Friday, March 6, 2015

A Brave Man Seven Storeys Tall

A Brave Man Seven Storeys Tall
Will Chancellor

Published 2014

First Sentence
"-I'm gonna close with a quote from Dr. Johnson: "The certainty that life cannot be long, and the probability that it will be much shorter than nature allows, ought to awaken every man to the active prosecution of whatever he is desirous to perform."

Publisher's Description:

A triumphant literary debut with notes of both The Art of Fielding and The Flamethrowers, which introduces the striking figure of Owen Burr, a gifted Olympics-bound athlete whose dreams of greatness are deferred and then transformed by an unlikely journey from California to Berlin, Athens, Iceland, and back again.

Owen Burr, a towering athlete at Stanford University, son of renowned classicist Professor Joseph Burr, was destined to compete in the Athens Olympic Games of 2004. But in his final match at Stanford, he is blinded in one eye. The wound shatters his identity and any prospects he had as an athlete.

Determined to make a new name for himself, Owen flees the country and lands in Berlin, where he meets a group of wildly successful artists living in the Teutonic equivalent of Warhol’s Factory. An irresistible sight—nearly seven-feet-tall, wearing an eye patch and a corduroy suit—Owen is quickly welcomed by the group’s leader, who schemes to appropriate Owen’s image and sell the results at Art Basel. With his warped and tortured image on the auction block, Owen seeks revenge.

Professor Burr has never been the father he wants to be. Owen’s disappearance triggers a call to action. He dusts off his more speculative theory, Liminalism, to embark on a speaking tour, pushing theory to its radical extreme—at his own peril and with Jean Baudrillard’s help—in order to send up flares for his son in Athens, Berlin, and Iceland.

A compulsively readable novel of ideas, action, and intrigue, A Brave Man Seven Storeys Tall offers a persuasive vision of personal agency, art, family, and the narratives we build for ourselves.

Dear Reader,

A Brave Man Seven Storeys Tall is very pretentious, but is that the point? Did the Author write the characters that way or did the he want to show off with this writing? I can’t seem to tell. On the other hand, should I care? I found many things to be close to home with this book and the Author does an excellent job describing little things, like a caterpillar dancing, “He watched a caterpillar on the trunk lean back and scribble the air…”, I love that. If the Author didn’t have talent, I wouldn’t have finished this book. I pretty much hated the sections that featured Owen’s father and felt myself wanting to skip them to get back to the art world. I’m not sure if this is subjective since I’m an artist or if this is common amongst all readers.

This one scene really had me though, when Owen was describing a shopping excursion when he was little where he would “hide” within the racks of clothes. This was something I did all the time and it was pretty magical, I loved that the Author captured that moment and brought me back to my own childhood. Another scene that brought this close to home was when Owen was told about how pirates use eye patches to keep one eye acclimated to the dark. I’ve used to great little tidbit fact during my work at Nature’s Classroom. We used to tell the kids that in order for a pirate to hop over to another ship and steal all the gold, they’d have to switch the eye patch to the other eye while under the dark deck (where the treasure is located) so they won’t be discovered. I’ve always loved that, and I love that the Author included it.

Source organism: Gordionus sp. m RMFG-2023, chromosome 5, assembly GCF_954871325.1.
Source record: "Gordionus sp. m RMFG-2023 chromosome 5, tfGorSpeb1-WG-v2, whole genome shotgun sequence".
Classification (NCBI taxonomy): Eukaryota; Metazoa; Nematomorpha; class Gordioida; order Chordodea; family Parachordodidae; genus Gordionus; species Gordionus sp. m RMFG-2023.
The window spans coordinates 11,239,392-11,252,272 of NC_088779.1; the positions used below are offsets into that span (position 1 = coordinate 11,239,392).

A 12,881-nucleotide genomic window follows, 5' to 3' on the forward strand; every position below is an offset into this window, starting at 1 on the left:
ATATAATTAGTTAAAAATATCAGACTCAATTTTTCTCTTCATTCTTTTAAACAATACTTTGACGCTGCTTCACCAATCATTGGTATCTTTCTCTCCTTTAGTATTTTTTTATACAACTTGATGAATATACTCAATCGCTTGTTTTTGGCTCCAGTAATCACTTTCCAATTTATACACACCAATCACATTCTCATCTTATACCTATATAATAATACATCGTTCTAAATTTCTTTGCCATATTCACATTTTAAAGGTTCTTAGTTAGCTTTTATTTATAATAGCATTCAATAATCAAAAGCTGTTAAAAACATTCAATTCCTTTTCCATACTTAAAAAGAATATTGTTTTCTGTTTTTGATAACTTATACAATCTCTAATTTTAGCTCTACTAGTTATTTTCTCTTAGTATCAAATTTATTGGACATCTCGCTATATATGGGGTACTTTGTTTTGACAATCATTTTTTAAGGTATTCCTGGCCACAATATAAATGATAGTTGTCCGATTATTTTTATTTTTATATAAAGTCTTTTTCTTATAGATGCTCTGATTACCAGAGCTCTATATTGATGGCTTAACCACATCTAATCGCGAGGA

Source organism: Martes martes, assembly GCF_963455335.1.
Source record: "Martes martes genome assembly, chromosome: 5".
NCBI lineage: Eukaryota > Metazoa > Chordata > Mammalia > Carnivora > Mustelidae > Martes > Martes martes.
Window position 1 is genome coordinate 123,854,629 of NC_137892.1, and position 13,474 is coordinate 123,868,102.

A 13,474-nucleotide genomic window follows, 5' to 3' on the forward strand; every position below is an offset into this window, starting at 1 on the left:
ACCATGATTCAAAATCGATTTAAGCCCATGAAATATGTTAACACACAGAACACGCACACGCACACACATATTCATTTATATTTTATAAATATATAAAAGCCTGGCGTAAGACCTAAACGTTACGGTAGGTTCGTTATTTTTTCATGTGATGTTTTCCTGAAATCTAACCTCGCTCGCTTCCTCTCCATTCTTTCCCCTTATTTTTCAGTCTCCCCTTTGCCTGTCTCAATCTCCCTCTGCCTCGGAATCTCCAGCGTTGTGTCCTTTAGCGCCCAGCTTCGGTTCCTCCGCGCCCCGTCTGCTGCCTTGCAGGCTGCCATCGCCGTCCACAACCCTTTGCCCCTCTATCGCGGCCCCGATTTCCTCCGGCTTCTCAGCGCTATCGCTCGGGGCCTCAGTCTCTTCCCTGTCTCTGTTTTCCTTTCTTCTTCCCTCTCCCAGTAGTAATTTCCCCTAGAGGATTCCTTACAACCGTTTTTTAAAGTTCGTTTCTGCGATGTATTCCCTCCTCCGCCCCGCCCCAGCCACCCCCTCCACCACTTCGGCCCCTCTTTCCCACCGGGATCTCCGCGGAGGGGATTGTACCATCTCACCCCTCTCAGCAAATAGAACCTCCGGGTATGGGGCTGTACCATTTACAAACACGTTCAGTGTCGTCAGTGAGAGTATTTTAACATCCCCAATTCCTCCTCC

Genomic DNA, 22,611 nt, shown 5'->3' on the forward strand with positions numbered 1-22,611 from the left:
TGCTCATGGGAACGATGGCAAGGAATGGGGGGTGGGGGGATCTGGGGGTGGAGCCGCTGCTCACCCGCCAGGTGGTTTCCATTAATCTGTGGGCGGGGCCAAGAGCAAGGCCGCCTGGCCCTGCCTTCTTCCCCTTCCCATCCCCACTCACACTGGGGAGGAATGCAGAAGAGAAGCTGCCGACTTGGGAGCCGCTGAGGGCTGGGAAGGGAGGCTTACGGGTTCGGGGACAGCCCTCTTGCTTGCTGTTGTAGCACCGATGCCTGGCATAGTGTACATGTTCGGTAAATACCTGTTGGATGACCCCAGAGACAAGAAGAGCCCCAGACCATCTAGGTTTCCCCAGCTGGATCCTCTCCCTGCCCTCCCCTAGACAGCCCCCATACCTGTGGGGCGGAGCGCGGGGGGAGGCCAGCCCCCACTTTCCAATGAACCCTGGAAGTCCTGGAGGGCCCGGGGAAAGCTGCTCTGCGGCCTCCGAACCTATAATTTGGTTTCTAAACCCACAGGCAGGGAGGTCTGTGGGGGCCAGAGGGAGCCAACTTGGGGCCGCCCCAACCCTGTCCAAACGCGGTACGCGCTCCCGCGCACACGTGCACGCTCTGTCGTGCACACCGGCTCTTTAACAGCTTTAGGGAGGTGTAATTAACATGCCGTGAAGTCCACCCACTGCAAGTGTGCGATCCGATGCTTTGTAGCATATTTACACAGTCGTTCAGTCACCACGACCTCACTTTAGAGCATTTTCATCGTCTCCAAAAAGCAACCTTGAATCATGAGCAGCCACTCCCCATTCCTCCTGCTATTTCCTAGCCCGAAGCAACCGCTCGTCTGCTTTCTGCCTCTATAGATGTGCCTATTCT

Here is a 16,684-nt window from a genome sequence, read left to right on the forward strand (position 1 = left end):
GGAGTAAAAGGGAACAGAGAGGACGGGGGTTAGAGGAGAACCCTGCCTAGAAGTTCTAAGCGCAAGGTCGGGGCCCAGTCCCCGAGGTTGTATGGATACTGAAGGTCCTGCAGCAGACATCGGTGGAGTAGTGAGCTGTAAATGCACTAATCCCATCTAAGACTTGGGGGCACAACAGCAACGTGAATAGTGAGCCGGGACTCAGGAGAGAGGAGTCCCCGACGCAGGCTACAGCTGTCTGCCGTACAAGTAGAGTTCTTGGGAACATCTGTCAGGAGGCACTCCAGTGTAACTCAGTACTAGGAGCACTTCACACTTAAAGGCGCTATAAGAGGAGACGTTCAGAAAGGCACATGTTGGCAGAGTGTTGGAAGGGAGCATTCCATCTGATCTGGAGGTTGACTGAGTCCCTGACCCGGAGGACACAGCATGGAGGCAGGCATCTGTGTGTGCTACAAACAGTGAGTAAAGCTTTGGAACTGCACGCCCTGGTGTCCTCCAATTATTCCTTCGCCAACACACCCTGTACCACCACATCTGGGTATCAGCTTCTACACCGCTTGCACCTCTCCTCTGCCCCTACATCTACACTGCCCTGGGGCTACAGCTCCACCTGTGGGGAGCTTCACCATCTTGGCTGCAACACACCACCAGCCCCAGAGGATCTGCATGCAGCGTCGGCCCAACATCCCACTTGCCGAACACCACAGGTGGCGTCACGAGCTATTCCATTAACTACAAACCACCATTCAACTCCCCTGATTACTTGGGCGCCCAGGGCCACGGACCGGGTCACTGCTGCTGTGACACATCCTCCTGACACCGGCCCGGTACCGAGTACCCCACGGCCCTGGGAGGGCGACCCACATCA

So many questions about art, the artist and the community brought up. I had fun delving into these questions and trying to figure out what side I stood on. For example, someone brings up the idea that “talent is a myth” and that “no one makes it in the art world without a platform.” While I can understand the second statement more than likely being true… does that completely reflect on TALENT? Someone can still be talented but not “make it” in the art world. However, if a tree falls in the forest and no one hears it… could be similar, if you aren’t discovered…

This was another book I read because of the Tournament of Books, which everyone should check out and follow. I’ll leave you with this quote that I really loved, “…life, a blur of birth and death – both and death being the only two moments of life in which we don’t exist.”


A Brave Man Seven Storeys Tall: A Novel

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  1. Interesting review! I COULD NOT get into this... read about 40% and finally just called it quits. It will killing my reading buzz, and there were so many other books I wanted to be reading. Can't WAIT for the tournament to start next week! :)

  2. I completely get it, I almost DNF'd this a few times... but I really loved the debates over art, which kept me going. I have also fallen prey to the whispers from my bookshelf calling "read me, don't wait... pick me up now". I usually try to ignore them but every now and then they get me to drop what I'm reading and pick them up. I had so MANY moments of this during the tournament that I ended up having to juggle multiple contenders at once.

    I'm almost wishing the weekend was over (CRAZY talk for someone not working the weekend) because I'm so excited for this tournament.

  3. I know, I'm finishing up the last two ToB books I'm planning on, and am definitely prepared for the debating to start, and ready to move on to reading other things! I've been feeling so time crunched with ToB reading, it will be a relief to just read whatever I feel like! I can't wait for the discussions, and think some pretty interesting things should come up! Let's plan on having some twitter chats in the coming weeks about our thoughts! :)


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